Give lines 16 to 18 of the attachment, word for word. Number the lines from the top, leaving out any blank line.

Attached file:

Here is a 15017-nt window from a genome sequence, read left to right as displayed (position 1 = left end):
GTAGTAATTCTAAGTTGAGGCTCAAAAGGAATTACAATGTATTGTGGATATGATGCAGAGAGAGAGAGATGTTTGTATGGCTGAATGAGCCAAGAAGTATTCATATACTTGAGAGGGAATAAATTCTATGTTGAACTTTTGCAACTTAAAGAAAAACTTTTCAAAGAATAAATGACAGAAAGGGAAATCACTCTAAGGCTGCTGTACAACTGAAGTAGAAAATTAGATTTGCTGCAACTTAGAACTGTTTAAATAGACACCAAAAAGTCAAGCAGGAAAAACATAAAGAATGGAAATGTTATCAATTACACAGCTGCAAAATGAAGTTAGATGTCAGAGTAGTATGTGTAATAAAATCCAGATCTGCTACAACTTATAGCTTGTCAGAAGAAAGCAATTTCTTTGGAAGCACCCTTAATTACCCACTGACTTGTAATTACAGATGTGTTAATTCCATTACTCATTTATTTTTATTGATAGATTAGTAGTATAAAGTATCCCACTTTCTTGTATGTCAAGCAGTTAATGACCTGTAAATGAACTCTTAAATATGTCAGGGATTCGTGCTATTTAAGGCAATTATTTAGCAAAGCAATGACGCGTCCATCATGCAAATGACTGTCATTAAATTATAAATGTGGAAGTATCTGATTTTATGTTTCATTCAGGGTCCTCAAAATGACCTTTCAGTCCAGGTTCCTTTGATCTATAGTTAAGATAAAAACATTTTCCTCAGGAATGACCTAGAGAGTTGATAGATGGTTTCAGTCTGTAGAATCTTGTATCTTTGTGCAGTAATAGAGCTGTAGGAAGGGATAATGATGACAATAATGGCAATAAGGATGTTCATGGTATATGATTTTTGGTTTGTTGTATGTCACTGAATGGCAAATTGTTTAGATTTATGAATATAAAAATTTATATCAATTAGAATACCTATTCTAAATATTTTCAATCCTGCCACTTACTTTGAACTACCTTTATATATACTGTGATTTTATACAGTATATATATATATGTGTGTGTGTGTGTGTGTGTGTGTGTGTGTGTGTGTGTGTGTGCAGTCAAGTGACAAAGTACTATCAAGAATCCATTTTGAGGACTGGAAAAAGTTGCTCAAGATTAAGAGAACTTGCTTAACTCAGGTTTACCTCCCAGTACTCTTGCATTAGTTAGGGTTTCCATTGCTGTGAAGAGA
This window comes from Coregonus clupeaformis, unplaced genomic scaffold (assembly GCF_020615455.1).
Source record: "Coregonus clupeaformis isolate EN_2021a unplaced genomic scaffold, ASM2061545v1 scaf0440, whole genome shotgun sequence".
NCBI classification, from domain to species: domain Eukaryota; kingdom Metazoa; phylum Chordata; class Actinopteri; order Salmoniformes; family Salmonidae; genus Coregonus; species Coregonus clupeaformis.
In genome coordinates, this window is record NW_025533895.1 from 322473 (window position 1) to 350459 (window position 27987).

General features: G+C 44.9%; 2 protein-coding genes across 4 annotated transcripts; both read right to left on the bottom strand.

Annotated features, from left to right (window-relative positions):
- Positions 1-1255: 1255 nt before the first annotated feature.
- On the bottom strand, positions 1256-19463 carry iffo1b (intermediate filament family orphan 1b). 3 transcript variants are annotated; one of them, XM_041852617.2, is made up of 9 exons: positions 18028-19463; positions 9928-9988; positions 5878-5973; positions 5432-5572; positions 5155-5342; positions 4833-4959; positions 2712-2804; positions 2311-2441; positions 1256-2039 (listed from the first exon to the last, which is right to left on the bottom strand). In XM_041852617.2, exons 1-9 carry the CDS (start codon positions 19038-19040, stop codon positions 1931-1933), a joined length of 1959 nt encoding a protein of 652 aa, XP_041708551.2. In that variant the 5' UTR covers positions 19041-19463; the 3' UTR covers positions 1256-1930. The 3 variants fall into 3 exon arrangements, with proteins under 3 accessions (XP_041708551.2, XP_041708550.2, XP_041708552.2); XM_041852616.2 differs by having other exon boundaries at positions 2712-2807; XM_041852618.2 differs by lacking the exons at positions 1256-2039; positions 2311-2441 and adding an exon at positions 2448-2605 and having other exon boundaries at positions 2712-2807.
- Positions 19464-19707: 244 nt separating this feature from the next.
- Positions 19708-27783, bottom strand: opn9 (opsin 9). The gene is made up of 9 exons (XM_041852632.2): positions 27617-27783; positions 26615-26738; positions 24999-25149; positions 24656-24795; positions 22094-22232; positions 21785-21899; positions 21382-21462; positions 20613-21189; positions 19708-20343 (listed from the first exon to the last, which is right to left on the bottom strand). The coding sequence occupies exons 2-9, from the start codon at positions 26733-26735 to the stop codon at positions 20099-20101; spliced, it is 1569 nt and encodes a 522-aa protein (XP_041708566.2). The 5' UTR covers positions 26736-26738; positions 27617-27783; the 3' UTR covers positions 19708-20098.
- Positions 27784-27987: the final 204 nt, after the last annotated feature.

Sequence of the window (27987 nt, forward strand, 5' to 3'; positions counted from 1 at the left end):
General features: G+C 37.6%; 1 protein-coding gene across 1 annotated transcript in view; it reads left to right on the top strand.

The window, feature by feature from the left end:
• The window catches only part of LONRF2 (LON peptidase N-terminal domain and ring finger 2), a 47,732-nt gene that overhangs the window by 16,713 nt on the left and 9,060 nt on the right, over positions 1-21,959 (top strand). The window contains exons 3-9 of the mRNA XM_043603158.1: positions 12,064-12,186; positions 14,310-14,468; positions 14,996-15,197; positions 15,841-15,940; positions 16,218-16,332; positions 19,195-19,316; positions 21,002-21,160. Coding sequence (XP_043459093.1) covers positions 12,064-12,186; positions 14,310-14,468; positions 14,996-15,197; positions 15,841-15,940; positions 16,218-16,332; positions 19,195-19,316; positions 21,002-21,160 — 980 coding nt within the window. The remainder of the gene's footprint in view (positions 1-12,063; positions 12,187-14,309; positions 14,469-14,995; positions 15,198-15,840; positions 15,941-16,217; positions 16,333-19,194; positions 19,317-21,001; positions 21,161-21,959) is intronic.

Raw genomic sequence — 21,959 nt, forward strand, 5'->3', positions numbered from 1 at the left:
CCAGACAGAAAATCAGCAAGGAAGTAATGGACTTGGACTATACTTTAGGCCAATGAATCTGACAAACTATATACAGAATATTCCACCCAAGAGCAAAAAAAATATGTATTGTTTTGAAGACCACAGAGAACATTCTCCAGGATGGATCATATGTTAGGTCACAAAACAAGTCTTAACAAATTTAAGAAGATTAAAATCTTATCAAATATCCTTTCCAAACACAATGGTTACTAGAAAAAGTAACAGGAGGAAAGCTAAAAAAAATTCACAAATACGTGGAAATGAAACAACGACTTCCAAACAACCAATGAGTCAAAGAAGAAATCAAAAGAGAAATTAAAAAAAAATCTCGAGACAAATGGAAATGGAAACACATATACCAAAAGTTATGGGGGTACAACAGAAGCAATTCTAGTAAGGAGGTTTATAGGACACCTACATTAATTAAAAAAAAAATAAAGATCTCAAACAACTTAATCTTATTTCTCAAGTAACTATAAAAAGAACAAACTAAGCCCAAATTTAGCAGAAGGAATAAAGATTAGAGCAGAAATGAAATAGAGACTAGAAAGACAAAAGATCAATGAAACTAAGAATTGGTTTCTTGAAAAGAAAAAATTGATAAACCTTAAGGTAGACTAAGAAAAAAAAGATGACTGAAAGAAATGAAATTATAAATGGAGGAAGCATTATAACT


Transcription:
The window, feature by feature from the left end:
• The window catches only part of LONRF2 (LON peptidase N-terminal domain and ring finger 2), a 47,732-nt gene that overhangs the window by 16,713 nt on the left and 9,060 nt on the right, over positions 1-21,959 (top strand). The window contains exons 3-9 of the mRNA XM_043603158.1: positions 12,064-12,186; positions 14,310-14,468; positions 14,996-15,197; positions 15,841-15,940; positions 16,218-16,332; positions 19,195-19,316; positions 21,002-21,160. Coding sequence (XP_043459093.1) covers positions 12,064-12,186; positions 14,310-14,468; positions 14,996-15,197; positions 15,841-15,940; positions 16,218-16,332; positions 19,195-19,316; positions 21,002-21,160 — 980 coding nt within the window. The remainder of the gene's footprint in view (positions 1-12,063; positions 12,187-14,309; positions 14,469-14,995; positions 15,198-15,840; positions 15,941-16,217; positions 16,333-19,194; positions 19,317-21,001; positions 21,161-21,959) is intronic.

Raw genomic sequence — 21,959 nt, forward strand, 5'->3', positions numbered from 1 at the left: